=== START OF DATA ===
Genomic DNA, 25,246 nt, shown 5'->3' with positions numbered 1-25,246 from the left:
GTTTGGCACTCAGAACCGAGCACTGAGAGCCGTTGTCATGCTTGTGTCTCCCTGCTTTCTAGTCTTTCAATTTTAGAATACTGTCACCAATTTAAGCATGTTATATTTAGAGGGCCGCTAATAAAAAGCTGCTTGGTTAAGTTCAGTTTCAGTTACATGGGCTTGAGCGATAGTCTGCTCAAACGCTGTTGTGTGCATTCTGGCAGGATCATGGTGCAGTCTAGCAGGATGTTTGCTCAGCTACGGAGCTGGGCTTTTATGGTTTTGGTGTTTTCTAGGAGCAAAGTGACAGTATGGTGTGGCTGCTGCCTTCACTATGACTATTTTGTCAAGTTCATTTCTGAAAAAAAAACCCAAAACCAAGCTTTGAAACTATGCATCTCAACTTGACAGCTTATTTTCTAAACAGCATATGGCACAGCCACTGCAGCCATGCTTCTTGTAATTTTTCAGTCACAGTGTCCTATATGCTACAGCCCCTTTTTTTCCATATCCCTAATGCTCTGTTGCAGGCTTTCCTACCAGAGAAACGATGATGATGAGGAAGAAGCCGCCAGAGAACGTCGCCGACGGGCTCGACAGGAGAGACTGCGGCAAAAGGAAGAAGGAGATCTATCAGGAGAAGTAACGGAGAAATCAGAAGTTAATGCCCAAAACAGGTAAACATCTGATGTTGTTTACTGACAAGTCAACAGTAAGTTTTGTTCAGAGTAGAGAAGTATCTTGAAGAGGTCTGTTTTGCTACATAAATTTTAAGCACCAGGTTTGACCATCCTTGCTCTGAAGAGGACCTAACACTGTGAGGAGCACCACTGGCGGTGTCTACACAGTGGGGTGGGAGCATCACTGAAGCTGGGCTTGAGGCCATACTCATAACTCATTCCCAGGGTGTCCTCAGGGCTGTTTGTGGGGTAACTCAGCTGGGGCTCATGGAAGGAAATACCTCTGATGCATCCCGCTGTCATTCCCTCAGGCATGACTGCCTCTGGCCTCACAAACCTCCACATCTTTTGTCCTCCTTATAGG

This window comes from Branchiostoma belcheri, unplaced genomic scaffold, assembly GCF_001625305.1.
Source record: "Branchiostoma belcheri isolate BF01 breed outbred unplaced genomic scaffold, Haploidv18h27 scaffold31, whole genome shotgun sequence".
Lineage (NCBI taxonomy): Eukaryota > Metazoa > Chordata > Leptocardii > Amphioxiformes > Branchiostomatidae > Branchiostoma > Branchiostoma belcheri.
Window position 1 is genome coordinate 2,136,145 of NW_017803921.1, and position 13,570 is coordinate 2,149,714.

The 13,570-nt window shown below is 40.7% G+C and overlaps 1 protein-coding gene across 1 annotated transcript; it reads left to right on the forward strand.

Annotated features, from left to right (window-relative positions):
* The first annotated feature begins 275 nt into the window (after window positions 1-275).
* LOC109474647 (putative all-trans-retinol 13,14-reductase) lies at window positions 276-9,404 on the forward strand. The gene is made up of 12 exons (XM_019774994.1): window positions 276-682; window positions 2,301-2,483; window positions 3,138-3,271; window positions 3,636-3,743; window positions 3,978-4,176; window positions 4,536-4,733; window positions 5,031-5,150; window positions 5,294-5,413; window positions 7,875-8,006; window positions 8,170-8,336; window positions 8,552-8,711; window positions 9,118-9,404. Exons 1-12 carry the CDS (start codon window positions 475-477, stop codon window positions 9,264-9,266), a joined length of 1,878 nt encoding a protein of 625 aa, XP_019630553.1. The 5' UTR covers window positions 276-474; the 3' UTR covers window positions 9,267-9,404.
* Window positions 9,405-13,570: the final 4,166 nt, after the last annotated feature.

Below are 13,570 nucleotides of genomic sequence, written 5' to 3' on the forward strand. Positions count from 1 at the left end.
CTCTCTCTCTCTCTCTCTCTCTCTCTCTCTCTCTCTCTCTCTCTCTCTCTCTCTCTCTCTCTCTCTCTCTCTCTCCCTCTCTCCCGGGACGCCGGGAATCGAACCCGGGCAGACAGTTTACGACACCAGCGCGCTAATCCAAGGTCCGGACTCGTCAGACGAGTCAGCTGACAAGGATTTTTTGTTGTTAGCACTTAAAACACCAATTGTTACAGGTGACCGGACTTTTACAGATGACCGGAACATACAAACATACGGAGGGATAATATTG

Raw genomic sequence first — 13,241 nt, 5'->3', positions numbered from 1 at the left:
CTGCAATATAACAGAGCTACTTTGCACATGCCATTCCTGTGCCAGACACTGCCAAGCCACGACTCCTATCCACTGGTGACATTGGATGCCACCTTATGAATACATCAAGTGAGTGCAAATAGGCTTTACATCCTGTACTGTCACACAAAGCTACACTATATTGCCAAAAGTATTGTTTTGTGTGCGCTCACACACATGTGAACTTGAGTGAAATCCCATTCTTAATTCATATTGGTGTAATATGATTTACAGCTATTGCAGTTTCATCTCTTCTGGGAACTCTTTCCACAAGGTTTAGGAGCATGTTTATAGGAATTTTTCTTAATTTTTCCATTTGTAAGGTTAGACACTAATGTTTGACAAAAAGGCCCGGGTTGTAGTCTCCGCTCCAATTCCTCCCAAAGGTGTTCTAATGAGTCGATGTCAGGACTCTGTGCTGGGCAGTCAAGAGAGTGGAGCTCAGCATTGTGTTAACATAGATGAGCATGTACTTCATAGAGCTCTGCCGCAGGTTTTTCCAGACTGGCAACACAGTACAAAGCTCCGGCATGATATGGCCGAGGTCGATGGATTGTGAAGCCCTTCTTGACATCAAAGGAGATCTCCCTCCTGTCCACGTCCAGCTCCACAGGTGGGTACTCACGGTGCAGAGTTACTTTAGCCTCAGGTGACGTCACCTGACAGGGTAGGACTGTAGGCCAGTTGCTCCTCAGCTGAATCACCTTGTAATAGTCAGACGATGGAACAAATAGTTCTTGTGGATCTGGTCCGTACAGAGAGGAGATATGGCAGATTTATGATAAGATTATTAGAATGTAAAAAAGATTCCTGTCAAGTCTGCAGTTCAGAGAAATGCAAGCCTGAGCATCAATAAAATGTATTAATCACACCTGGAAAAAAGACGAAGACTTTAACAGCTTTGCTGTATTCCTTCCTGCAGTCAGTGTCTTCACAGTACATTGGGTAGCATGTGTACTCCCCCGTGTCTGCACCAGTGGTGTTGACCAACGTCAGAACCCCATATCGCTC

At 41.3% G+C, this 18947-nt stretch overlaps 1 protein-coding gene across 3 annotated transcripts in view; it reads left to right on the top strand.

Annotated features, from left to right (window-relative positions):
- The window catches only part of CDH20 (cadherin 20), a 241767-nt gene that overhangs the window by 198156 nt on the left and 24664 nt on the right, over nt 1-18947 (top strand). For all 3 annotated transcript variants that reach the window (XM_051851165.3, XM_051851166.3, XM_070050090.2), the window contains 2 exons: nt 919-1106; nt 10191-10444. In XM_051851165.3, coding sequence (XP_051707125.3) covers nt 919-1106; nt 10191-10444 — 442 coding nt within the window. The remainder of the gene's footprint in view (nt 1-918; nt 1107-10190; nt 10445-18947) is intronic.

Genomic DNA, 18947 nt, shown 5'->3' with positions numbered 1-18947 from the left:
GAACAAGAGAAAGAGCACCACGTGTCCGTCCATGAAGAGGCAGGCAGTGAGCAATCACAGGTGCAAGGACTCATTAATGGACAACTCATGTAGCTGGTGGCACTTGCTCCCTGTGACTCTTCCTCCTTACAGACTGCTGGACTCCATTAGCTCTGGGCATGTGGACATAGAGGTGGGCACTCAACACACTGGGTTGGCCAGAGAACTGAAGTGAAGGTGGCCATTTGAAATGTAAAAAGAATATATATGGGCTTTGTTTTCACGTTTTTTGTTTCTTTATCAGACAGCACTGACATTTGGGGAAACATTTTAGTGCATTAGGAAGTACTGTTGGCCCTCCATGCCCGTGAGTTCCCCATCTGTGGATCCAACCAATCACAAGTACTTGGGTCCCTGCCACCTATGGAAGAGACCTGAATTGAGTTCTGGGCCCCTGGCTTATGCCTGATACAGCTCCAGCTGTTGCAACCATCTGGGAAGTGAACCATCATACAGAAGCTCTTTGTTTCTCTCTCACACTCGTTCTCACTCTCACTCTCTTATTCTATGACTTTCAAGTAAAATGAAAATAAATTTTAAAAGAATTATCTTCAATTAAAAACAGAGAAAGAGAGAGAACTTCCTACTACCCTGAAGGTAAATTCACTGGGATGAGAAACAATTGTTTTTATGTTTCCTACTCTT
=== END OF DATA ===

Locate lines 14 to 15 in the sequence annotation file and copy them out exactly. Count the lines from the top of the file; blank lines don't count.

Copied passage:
Raw genomic sequence first — 13,241 nt, 5'->3', positions numbered from 1 at the left:
CTGCAATATAACAGAGCTACTTTGCACATGCCATTCCTGTGCCAGACACTGCCAAGCCACGACTCCTATCCACTGGTGACATTGGATGCCACCTTATGAATACATCAAGTGAGTGCAAATAGGCTTTACATCCTGTACTGTCACACAAAGCTACACTATATTGCCAAAAGTATTGTTTTGTGTGCGCTCACACACATGTGAACTTGAGTGAAATCCCATTCTTAATTCATATTGGTGTAATATGATTTACAGCTATTGCAGTTTCATCTCTTCTGGGAACTCTTTCCACAAGGTTTAGGAGCATGTTTATAGGAATTTTTCTTAATTTTTCCATTTGTAAGGTTAGACACTAATGTTTGACAAAAAGGCCCGGGTTGTAGTCTCCGCTCCAATTCCTCCCAAAGGTGTTCTAATGAGTCGATGTCAGGACTCTGTGCTGGGCAGTCAAGAGAGTGGAGCTCAGCATTGTGTTAACATAGATGAGCATGTACTTCATAGAGCTCTGCCGCAGGTTTTTCCAGACTGGCAACACAGTACAAAGCTCCGGCATGATATGGCCGAGGTCGATGGATTGTGAAGCCCTTCTTGACATCAAAGGAGATCTCCCTCCTGTCCACGTCCAGCTCCACAGGTGGGTACTCACGGTGCAGAGTTACTTTAGCCTCAGGTGACGTCACCTGACAGGGTAGGACTGTAGGCCAGTTGCTCCTCAGCTGAATCACCTTGTAATAGTCAGACGATGGAACAAATAGTTCTTGTGGATCTGGTCCGTACAGAGAGGAGATATGGCAGATTTATGATAAGATTATTAGAATGTAAAAAAGATTCCTGTCAAGTCTGCAGTTCAGAGAAATGCAAGCCTGAGCATCAATAAAATGTATTAATCACACCTGGAAAAAAGACGAAGACTTTAACAGCTTTGCTGTATTCCTTCCTGCAGTCAGTGTCTTCACAGTACATTGGGTAGCATGTGTACTCCCCCGTGTCTGCACCAGTGGTGTTGACCAACGTCAGAACCCCATATCGCTC